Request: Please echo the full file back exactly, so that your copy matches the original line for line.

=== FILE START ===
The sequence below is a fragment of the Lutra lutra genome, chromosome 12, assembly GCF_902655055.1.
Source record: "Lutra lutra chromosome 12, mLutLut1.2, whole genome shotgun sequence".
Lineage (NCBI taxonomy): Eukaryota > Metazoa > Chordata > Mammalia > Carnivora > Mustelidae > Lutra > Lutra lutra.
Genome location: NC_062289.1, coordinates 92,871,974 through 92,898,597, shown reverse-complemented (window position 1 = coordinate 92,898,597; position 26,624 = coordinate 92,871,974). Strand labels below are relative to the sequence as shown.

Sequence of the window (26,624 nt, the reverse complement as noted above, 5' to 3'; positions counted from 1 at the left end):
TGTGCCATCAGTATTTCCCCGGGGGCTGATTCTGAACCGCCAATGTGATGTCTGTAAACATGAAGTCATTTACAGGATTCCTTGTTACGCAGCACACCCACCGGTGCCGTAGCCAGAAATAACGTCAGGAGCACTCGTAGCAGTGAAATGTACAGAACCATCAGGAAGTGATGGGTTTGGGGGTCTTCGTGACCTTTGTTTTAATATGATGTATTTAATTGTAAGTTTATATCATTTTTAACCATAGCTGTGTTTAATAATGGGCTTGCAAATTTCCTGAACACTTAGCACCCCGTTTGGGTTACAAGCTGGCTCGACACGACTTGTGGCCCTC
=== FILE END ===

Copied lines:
The sequence below is a fragment of the Lutra lutra genome, chromosome 12, assembly GCF_902655055.1.
Source record: "Lutra lutra chromosome 12, mLutLut1.2, whole genome shotgun sequence".
Lineage (NCBI taxonomy): Eukaryota > Metazoa > Chordata > Mammalia > Carnivora > Mustelidae > Lutra > Lutra lutra.
Genome location: NC_062289.1, coordinates 92,871,974 through 92,898,597, shown reverse-complemented (window position 1 = coordinate 92,898,597; position 26,624 = coordinate 92,871,974). Strand labels below are relative to the sequence as shown.

Sequence of the window (26,624 nt, the reverse complement as noted above, 5' to 3'; positions counted from 1 at the left end):
TGTGCCATCAGTATTTCCCCGGGGGCTGATTCTGAACCGCCAATGTGATGTCTGTAAACATGAAGTCATTTACAGGATTCCTTGTTACGCAGCACACCCACCGGTGCCGTAGCCAGAAATAACGTCAGGAGCACTCGTAGCAGTGAAATGTACAGAACCATCAGGAAGTGATGGGTTTGGGGGTCTTCGTGACCTTTGTTTTAATATGATGTATTTAATTGTAAGTTTATATCATTTTTAACCATAGCTGTGTTTAATAATGGGCTTGCAAATTTCCTGAACACTTAGCACCCCGTTTGGGTTACAAGCTGGCTCGACACGACTTGTGGCCCTC